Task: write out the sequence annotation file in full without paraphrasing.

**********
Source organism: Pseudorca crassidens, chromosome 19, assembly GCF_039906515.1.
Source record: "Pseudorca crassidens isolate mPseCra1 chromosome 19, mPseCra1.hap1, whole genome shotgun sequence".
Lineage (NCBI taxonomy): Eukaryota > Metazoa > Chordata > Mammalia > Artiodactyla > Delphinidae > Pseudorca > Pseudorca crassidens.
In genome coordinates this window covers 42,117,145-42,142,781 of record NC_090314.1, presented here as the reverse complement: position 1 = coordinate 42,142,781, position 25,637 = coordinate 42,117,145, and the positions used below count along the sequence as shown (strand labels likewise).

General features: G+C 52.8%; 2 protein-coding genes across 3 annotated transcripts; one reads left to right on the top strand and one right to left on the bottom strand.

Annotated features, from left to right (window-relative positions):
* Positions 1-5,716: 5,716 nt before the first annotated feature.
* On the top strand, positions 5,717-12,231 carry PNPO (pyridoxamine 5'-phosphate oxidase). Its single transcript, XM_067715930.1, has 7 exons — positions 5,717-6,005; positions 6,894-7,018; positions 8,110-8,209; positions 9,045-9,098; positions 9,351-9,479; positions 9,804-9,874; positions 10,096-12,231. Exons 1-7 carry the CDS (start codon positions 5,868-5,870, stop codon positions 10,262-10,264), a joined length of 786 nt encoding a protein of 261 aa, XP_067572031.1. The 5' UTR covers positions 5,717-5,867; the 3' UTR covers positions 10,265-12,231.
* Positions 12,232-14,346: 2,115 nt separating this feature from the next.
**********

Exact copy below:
Source organism: Pseudorca crassidens, chromosome 19, assembly GCF_039906515.1.
Source record: "Pseudorca crassidens isolate mPseCra1 chromosome 19, mPseCra1.hap1, whole genome shotgun sequence".
Lineage (NCBI taxonomy): Eukaryota > Metazoa > Chordata > Mammalia > Artiodactyla > Delphinidae > Pseudorca > Pseudorca crassidens.
In genome coordinates this window covers 42,117,145-42,142,781 of record NC_090314.1, presented here as the reverse complement: position 1 = coordinate 42,142,781, position 25,637 = coordinate 42,117,145, and the positions used below count along the sequence as shown (strand labels likewise).

General features: G+C 52.8%; 2 protein-coding genes across 3 annotated transcripts; one reads left to right on the top strand and one right to left on the bottom strand.

Annotated features, from left to right (window-relative positions):
* Positions 1-5,716: 5,716 nt before the first annotated feature.
* On the top strand, positions 5,717-12,231 carry PNPO (pyridoxamine 5'-phosphate oxidase). Its single transcript, XM_067715930.1, has 7 exons — positions 5,717-6,005; positions 6,894-7,018; positions 8,110-8,209; positions 9,045-9,098; positions 9,351-9,479; positions 9,804-9,874; positions 10,096-12,231. Exons 1-7 carry the CDS (start codon positions 5,868-5,870, stop codon positions 10,262-10,264), a joined length of 786 nt encoding a protein of 261 aa, XP_067572031.1. The 5' UTR covers positions 5,717-5,867; the 3' UTR covers positions 10,265-12,231.
* Positions 12,232-14,346: 2,115 nt separating this feature from the next.